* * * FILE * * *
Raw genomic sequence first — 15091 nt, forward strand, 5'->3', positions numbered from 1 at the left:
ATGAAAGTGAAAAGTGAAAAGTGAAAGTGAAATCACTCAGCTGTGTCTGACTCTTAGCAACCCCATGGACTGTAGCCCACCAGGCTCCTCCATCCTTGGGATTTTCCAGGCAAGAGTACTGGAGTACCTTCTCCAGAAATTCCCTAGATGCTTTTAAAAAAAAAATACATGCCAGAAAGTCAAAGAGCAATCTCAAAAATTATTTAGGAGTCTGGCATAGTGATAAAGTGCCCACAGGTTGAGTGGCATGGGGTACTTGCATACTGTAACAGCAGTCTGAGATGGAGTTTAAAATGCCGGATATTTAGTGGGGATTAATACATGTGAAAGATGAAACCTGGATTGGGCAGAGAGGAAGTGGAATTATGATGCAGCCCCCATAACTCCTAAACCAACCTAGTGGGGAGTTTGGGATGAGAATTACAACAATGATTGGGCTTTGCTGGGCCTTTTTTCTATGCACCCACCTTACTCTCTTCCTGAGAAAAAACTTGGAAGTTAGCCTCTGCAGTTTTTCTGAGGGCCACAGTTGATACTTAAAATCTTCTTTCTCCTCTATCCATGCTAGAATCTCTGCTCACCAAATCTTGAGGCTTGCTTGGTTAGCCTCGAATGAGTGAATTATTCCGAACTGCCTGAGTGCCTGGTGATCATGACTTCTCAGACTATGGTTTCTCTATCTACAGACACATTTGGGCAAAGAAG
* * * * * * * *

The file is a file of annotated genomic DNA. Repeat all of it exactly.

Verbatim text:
Raw genomic sequence first — 15091 nt, forward strand, 5'->3', positions numbered from 1 at the left:
ATGAAAGTGAAAAGTGAAAAGTGAAAGTGAAATCACTCAGCTGTGTCTGACTCTTAGCAACCCCATGGACTGTAGCCCACCAGGCTCCTCCATCCTTGGGATTTTCCAGGCAAGAGTACTGGAGTACCTTCTCCAGAAATTCCCTAGATGCTTTTAAAAAAAAAATACATGCCAGAAAGTCAAAGAGCAATCTCAAAAATTATTTAGGAGTCTGGCATAGTGATAAAGTGCCCACAGGTTGAGTGGCATGGGGTACTTGCATACTGTAACAGCAGTCTGAGATGGAGTTTAAAATGCCGGATATTTAGTGGGGATTAATACATGTGAAAGATGAAACCTGGATTGGGCAGAGAGGAAGTGGAATTATGATGCAGCCCCCATAACTCCTAAACCAACCTAGTGGGGAGTTTGGGATGAGAATTACAACAATGATTGGGCTTTGCTGGGCCTTTTTTCTATGCACCCACCTTACTCTCTTCCTGAGAAAAAACTTGGAAGTTAGCCTCTGCAGTTTTTCTGAGGGCCACAGTTGATACTTAAAATCTTCTTTCTCCTCTATCCATGCTAGAATCTCTGCTCACCAAATCTTGAGGCTTGCTTGGTTAGCCTCGAATGAGTGAATTATTCCGAACTGCCTGAGTGCCTGGTGATCATGACTTCTCAGACTATGGTTTCTCTATCTACAGACACATTTGGGCAAAGAAG